Monday, May 07, 2007

“Coming to Our Senses”

2 Cor. 5:16-21; Luke 15:1-3, 11-32[1]

The story of the prodigal is so commonly told and retold that it has become commonplace in our society. But for all our sentimental attachment to it, I don’t think we as a culture have embraced one of its central points: there is only one way to find wholeness and peace and joy in this fallen world. That way is through brokenness. The one segment of our culture that has taken hold of this truth is found in the various twelve-step support groups. They know it as “hitting bottom,” but they know that it’s the only way to find freedom and true happiness.

In the parable of the Prodigal Son, it is portrayed as a young man “coming to his senses.” He has wasted his fortune, he is starving, he has been reduced to feeding pigs—the most unclean of the unclean animals. And he’s so hungry he would eat the slop that he’s feeding them! But unless he “comes to his senses,” he cannot begin the journey back home. For many of us, the prime question we have to ask ourselves is what it will take for us to “hit bottom,” to “come to our senses,” to realize that we are starving.

The problem with this is that it all sounds to hard, so painful, so humiliating. And that it can be. But for most of us, the only way we ever find out that we’re headed in the wrong direction is to run headlong into a brick wall! And yet, as painful and difficult as it can be, most of those who experience this brokenness will say it was the best thing that ever happened to them. As one preacher puts it, “the paradox of conversion is that in the break-down there is a break-through—to a new experience of God and the human family.”[2]

The truth is that great freedom comes from brokenness. There is great freedom in acknowledging something you want to keep most secret about yourself—especially to someone you love and respect—and finding out they accept you unconditionally any way. There is great freedom in having your worst nightmare come true, and learning that you can live through it and come out on the other side stronger and happier.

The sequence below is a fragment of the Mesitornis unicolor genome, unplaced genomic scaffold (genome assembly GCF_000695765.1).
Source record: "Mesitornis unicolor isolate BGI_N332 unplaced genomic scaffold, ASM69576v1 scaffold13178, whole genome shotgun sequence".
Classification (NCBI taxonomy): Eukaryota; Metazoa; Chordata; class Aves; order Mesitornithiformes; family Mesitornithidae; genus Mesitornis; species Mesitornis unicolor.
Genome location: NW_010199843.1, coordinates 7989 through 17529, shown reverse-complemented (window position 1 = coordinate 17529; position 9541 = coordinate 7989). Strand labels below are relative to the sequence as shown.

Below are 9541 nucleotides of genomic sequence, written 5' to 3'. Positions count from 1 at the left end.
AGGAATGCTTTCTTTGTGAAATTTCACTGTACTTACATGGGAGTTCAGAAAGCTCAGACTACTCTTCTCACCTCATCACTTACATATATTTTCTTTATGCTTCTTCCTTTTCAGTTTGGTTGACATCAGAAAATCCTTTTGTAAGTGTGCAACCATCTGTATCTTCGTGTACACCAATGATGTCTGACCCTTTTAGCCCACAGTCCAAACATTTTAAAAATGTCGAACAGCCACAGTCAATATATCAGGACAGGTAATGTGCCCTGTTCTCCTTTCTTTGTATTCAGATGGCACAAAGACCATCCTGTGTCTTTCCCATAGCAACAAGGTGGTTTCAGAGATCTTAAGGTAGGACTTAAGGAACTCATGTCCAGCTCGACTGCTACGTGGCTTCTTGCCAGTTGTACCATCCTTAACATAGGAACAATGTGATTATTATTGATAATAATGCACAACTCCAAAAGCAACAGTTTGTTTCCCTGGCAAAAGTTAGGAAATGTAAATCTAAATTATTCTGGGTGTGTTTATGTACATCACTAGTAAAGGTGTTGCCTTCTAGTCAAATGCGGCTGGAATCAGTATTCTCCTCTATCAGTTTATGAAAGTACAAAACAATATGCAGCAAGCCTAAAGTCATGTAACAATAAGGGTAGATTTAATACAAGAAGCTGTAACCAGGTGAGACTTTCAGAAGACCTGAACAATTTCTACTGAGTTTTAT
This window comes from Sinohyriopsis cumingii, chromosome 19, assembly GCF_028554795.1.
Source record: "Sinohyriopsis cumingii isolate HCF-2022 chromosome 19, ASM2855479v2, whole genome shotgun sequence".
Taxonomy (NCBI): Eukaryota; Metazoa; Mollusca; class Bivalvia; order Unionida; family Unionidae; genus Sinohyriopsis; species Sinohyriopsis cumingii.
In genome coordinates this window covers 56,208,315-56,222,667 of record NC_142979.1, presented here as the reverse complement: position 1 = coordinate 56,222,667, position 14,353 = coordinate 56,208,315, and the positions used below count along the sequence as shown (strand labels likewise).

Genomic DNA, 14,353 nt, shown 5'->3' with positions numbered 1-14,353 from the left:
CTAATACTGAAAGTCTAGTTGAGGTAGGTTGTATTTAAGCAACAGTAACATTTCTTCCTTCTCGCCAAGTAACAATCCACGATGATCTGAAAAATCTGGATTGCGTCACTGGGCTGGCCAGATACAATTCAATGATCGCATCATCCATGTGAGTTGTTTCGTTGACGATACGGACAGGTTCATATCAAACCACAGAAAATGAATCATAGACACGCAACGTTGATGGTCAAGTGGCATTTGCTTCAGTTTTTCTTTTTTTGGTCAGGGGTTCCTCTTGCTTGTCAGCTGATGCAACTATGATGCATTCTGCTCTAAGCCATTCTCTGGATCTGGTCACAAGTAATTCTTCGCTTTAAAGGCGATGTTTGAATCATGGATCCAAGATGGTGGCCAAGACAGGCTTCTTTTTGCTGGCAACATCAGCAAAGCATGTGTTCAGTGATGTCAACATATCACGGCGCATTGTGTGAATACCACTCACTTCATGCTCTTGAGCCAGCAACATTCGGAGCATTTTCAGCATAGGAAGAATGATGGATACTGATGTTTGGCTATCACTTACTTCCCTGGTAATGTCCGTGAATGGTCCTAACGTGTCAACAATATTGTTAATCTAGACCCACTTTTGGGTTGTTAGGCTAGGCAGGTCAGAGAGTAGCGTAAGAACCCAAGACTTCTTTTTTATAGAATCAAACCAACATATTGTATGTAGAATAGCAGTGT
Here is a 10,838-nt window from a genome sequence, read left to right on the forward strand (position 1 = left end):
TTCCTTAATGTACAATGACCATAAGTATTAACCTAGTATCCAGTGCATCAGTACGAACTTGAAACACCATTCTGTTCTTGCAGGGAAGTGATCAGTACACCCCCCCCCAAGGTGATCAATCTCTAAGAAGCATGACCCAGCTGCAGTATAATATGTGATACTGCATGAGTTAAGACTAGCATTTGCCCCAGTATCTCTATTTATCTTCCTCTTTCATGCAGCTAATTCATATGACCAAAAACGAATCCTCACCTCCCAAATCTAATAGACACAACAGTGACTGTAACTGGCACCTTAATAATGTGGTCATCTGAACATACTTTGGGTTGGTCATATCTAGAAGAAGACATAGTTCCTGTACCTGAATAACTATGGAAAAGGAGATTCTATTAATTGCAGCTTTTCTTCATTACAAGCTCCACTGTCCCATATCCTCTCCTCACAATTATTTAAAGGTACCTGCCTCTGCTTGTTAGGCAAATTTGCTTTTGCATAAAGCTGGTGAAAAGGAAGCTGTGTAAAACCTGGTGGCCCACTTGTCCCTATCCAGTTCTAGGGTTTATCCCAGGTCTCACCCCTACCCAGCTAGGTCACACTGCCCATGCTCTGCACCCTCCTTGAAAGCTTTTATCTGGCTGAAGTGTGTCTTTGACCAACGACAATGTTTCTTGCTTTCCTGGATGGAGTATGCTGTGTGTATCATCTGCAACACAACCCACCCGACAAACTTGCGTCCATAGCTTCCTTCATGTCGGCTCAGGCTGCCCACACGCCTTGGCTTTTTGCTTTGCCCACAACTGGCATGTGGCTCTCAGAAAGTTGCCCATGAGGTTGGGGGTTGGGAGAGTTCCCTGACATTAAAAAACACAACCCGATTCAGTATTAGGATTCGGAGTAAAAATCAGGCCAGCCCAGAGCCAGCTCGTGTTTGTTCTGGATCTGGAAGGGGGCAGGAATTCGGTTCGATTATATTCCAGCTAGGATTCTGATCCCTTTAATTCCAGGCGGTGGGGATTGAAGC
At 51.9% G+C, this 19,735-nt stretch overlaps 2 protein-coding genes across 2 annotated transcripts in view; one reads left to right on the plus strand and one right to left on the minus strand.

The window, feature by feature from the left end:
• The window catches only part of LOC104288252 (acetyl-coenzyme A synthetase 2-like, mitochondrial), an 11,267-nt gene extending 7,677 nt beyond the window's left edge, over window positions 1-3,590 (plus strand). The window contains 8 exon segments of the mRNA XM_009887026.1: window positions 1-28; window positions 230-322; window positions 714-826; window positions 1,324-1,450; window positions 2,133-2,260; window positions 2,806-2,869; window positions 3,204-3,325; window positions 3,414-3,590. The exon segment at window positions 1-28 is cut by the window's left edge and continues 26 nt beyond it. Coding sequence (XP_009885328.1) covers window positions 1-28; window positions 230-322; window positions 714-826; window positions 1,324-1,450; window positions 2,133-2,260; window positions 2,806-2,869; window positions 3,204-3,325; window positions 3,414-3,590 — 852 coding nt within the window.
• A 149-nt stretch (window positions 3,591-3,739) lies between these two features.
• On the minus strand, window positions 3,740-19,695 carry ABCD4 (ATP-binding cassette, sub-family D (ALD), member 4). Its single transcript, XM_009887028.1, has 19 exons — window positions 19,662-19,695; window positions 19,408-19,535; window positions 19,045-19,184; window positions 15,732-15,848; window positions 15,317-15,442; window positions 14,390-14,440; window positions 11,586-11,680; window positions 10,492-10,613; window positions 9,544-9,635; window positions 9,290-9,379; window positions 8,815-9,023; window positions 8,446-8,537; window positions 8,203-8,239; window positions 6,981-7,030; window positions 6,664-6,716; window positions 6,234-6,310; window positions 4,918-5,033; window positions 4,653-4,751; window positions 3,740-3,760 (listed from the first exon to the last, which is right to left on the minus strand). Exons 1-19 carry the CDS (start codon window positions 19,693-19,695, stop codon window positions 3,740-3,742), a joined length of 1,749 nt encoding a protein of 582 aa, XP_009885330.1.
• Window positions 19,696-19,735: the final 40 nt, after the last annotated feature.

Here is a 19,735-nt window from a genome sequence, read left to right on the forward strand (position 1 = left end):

For Paul, what provoked this life-changing crisis was his experience of God’s love in a way he had never known. In 2 Corinthians, he talks about the way his experience of the love of God poured out for us in Jesus Christ and the gift of wholeness through him re-oriented his whole outlook on life. In a very real sense, that’s what happens when we experience God’s forgiveness—unconditional, complete, unwavering, irrevocable acceptance. It creates in us the desire to change our ways.[3] When we are “grasped by the certainty that we are forgiven,” we learn to accept ourselves, to love others, and to enjoy life—perhaps for the first time!

In the light of that sunrise of a new day, Paul saw that his former point of view on pretty much everything was “flesh.” It was self-oriented, it was plagued by the burden of proving oneself by clawing one’s way to the “top” (wherever that might be), and it was occupied by the constant attempt to outdo somebody else in order to justify one’s own existence.

That was the perspective of the “self-righteous” religious people of Jesus’ day—they were the ones, like Paul, who had devoted their whole lives to doing God’s will. But the whole thing really boiled down to an elaborate attempt to justify themselves in God’s sight and everybody else’s. That kind of self-justifying “righteousness” misses the point of the gospel altogether. That’s why the older brother stays fuming out in the field when the father throws a party for the prodigal.

I must confess that I’ve never really been able to identify with the prodigal. Oh, I had my “prodigal moments” when I was a teenager like everybody else did. But I can honestly say that I have spent my life trying to do the “right thing.” I may not have always succeeded, but I did try!

The problem with that kind of “righteousness” is that it can blind us to our own fallenness—as if saying a few prayers or memorizing some Scriptures or going through the motions of rituals could possibly heal what is wrong with us! All of our efforts to do what is right become another means of hiding the ugly truth that we would rather keep secret. Yes, we all have ugly truth that we would rather keep secret.

So for me—and for those of you like me—the real challenge isn’t overcoming the guilt of some wretched past, but rather it is a matter of getting to the place where we, too, realize that God accepts us unconditionally, regardless of all our (mostly misguided) efforts to do the “right thing.”

Whether we are “prodigals” or “older brothers,” Lent brings us face to face with the reality of our sin so that we can find true freedom and wholeness.[4] It provokes in us an “awakening to the whole gospel”[5] in a way that completely re-shapes our whole life!

[1] A sermon preached by Rev. Dr. Alan Brehm on 3/18/07 at First Presbyterian Church, Dickinson, TX.

[2] Fr. Patrick Brennan, “From Conversion to Mission,” a sermon preached 3/7/1992, accessed at

[3] Paul Tillich, “To Whom Much is Forgiven …,” in The New Being, 3-14.

[4] Emil Brunner, Dogmatics III:285-89.

[5] Brennan, “From Conversion to Mission.”

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